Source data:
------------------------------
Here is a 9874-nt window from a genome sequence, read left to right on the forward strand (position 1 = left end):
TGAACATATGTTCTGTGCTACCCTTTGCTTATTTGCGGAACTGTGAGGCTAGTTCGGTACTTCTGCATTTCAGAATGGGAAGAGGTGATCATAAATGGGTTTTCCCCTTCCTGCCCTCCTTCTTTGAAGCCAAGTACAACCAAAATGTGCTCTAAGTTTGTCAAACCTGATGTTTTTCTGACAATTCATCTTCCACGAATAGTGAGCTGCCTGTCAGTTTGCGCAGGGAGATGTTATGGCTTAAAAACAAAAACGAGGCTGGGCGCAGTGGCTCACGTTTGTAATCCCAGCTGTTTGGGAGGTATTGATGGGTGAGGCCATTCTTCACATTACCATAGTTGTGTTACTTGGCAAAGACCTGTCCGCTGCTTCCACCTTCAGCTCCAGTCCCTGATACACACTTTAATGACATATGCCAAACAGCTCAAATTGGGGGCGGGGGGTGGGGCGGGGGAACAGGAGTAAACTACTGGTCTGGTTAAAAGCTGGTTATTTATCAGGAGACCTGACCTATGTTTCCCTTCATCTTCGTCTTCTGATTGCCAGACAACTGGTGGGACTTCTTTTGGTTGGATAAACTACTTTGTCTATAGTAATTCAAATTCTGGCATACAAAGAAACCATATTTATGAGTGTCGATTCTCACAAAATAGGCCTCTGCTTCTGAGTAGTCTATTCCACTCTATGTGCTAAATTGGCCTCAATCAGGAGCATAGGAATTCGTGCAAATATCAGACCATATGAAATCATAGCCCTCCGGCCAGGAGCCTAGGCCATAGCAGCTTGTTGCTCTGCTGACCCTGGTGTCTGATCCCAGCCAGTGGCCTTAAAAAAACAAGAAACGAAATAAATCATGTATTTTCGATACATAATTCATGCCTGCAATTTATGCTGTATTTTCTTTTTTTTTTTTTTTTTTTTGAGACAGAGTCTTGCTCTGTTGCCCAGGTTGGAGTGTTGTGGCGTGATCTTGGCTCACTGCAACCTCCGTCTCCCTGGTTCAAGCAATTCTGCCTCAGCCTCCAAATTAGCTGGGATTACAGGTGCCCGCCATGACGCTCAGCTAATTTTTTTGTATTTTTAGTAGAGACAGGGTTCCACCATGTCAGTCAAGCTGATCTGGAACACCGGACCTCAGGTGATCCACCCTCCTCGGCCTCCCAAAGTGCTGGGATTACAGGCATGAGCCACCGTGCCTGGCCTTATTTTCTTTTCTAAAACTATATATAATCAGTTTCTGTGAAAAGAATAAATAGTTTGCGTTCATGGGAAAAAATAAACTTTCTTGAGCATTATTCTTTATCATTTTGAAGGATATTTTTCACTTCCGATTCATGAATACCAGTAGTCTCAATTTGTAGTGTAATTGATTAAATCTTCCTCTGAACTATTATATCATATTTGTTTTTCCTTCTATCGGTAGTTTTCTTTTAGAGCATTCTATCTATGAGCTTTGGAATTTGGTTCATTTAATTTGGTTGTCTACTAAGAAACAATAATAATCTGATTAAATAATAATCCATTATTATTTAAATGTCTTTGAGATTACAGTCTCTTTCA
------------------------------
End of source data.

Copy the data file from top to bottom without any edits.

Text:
Here is a 9874-nt window from a genome sequence, read left to right on the forward strand (position 1 = left end):
TGAACATATGTTCTGTGCTACCCTTTGCTTATTTGCGGAACTGTGAGGCTAGTTCGGTACTTCTGCATTTCAGAATGGGAAGAGGTGATCATAAATGGGTTTTCCCCTTCCTGCCCTCCTTCTTTGAAGCCAAGTACAACCAAAATGTGCTCTAAGTTTGTCAAACCTGATGTTTTTCTGACAATTCATCTTCCACGAATAGTGAGCTGCCTGTCAGTTTGCGCAGGGAGATGTTATGGCTTAAAAACAAAAACGAGGCTGGGCGCAGTGGCTCACGTTTGTAATCCCAGCTGTTTGGGAGGTATTGATGGGTGAGGCCATTCTTCACATTACCATAGTTGTGTTACTTGGCAAAGACCTGTCCGCTGCTTCCACCTTCAGCTCCAGTCCCTGATACACACTTTAATGACATATGCCAAACAGCTCAAATTGGGGGCGGGGGGTGGGGCGGGGGAACAGGAGTAAACTACTGGTCTGGTTAAAAGCTGGTTATTTATCAGGAGACCTGACCTATGTTTCCCTTCATCTTCGTCTTCTGATTGCCAGACAACTGGTGGGACTTCTTTTGGTTGGATAAACTACTTTGTCTATAGTAATTCAAATTCTGGCATACAAAGAAACCATATTTATGAGTGTCGATTCTCACAAAATAGGCCTCTGCTTCTGAGTAGTCTATTCCACTCTATGTGCTAAATTGGCCTCAATCAGGAGCATAGGAATTCGTGCAAATATCAGACCATATGAAATCATAGCCCTCCGGCCAGGAGCCTAGGCCATAGCAGCTTGTTGCTCTGCTGACCCTGGTGTCTGATCCCAGCCAGTGGCCTTAAAAAAACAAGAAACGAAATAAATCATGTATTTTCGATACATAATTCATGCCTGCAATTTATGCTGTATTTTCTTTTTTTTTTTTTTTTTTTTGAGACAGAGTCTTGCTCTGTTGCCCAGGTTGGAGTGTTGTGGCGTGATCTTGGCTCACTGCAACCTCCGTCTCCCTGGTTCAAGCAATTCTGCCTCAGCCTCCAAATTAGCTGGGATTACAGGTGCCCGCCATGACGCTCAGCTAATTTTTTTGTATTTTTAGTAGAGACAGGGTTCCACCATGTCAGTCAAGCTGATCTGGAACACCGGACCTCAGGTGATCCACCCTCCTCGGCCTCCCAAAGTGCTGGGATTACAGGCATGAGCCACCGTGCCTGGCCTTATTTTCTTTTCTAAAACTATATATAATCAGTTTCTGTGAAAAGAATAAATAGTTTGCGTTCATGGGAAAAAATAAACTTTCTTGAGCATTATTCTTTATCATTTTGAAGGATATTTTTCACTTCCGATTCATGAATACCAGTAGTCTCAATTTGTAGTGTAATTGATTAAATCTTCCTCTGAACTATTATATCATATTTGTTTTTCCTTCTATCGGTAGTTTTCTTTTAGAGCATTCTATCTATGAGCTTTGGAATTTGGTTCATTTAATTTGGTTGTCTACTAAGAAACAATAATAATCTGATTAAATAATAATCCATTATTATTTAAATGTCTTTGAGATTACAGTCTCTTTCA